Gardening 2015: Digging in the Snow…

Shovel and Pickaxe crossed on the ground. Tools for gardening in April in New England.

April Tools!

Dug out my first garden bed yesterday. Today – the end of April mind you – I was greeted to a pristine white coating of snow completely covering the back porch. I am beginning to appreciate the Japanese culture’s view that white does not so much signify purity, but death.  Until I shake my head and say under my breath “That’s why I don’t take my snow tires off until July.” and go make myself a cup of coffee.

Last year most of the beds lay fallow, covered with their allotment of manure and the weeds kept in check by the grass clippings and other lawn detritus lovingly smothering most of them and giving the worms some great eats.

o/` o/`Two garden beds and the  Dalek ate the pear tree (along with the squab). o/` o/`

o/` o/`Two garden beds and the Dalek ate the pear tree (along with the squab). o/` o/`

Between this and compost material along with several harvests from my comfrey plants, the digging was fairly good – until I dug into an experiment from three years ago and had to pull up a plastic barrier I’d set down during a dry spell below the bed.  It had decayed some, but mostly it held together slowing my progress. The next bed which I dug today went much quicker, the roots of the invasive grasses not reaching too deep, making it easy to invert.  With its roots in the sub-freezing air it shouldn’t live much longer and will add to the biomass that will feed the garden.

Warming my toes and digging through the internet as I do I wondered what I could find on two questions: how much should I grow per person, and how much space is this going to take?  I ran across a nice article by Brenda on “The Well Fed Homestead” who has compiled a nice list.  Easy to read and nicely layed out on her site it’s a great jumping off point.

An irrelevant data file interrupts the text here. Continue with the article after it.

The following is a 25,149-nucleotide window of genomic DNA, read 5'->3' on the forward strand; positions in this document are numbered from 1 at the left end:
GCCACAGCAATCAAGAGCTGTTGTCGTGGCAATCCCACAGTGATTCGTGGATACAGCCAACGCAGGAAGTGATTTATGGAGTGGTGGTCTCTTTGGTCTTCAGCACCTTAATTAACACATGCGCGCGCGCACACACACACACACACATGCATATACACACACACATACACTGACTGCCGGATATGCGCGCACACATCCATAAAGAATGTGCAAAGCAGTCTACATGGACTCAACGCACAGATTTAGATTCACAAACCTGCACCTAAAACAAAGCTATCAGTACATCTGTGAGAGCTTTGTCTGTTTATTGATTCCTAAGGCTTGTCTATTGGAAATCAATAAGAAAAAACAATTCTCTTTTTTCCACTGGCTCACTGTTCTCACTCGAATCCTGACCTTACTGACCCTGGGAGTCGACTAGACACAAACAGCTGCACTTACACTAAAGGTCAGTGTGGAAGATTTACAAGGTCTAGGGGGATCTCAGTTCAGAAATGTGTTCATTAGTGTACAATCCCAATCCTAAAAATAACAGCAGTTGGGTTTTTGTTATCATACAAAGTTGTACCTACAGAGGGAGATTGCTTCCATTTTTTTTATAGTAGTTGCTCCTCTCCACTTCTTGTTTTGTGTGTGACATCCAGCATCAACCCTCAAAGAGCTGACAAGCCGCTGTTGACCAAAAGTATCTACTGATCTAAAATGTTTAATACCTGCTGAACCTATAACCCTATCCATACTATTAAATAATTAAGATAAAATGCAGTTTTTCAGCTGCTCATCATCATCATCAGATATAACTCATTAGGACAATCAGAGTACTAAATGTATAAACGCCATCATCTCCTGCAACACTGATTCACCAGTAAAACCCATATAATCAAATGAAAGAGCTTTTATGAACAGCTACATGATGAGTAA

If you like or plan to preserve your garden harvest, “Granny Miller” has a great chart that’s based on pounds, not plants: http://www.granny-miller.com/a-garden-planner-for-home-food-preservation/

Finally, the University of Kentucky has a chart for a family of four and how much to plant.  Realize that Kentucky encompasses zones 6a through 7a (see http://planthardiness.ars.usda.gov/PHZMWeb/ for your state).

Finding the plant’s growth requirements is fairly simple, just a little time-consuming as I look up each plant.

The way I like to make sense of the fact that everyone uses a different measurement is this:

  1. What does my family eat?
    1. tomatoes
    2. broccoli
    3. beans
    4.  lettuce
    5. onions
    6. garlic
    7. cucumbers
    8. carrots
    9. radish
    10. cilantro
    11. summer squash
    12. winter squash
    13. asparagus
    14. fruits
    15. berries
    16. etc.
  2. How many plants/person?
  3. How much room does each plant take up?
  4. Can I companion plant (lettuce with summer squash to shade them, carrots/tomatoes, asparagus/dwarf tomato bushes, etc)?
  5. Check Last Year’s garden map, rotate crops (not so much of a problem this year as last year was 80% fallow).
  6. What can I plant NOW?
    1. Indoors
    2. Outdoors – Sorry, no snow loving veggies, and the soil is still 42 degrees.

From here, I list them out in a spreadsheet:

  • Column A=Plant Name,
  • Column B=Minimum # of plants,
  • Column C=Ideal # of plants,
  • Column D=square feet needed per plant
  • Column E=Total Square Feet [=sum(D*C)] per plant.

I add a few extra columns beyond that just because I like a place for notes, and so I can eyeball the maturity date.

After that I’ll start mapping out the plants, figuring out what will be the best companions for what, and if I need to amend the soil as I will this year by adding more sand to the beds the carrots are going to be planted in.  This will all begin to unfold over the coming days and weeks, though.  Right now, with the snow nowhere in site (it must have been quite embarrassed for arriving so late and made a quick departure) and the soil too cold to plant in,  I can only turn the soil when it’s not raining, cover it with spent hay and newspaper to smother early weeds, and plant hubbards and other long season crops inside under the lights.

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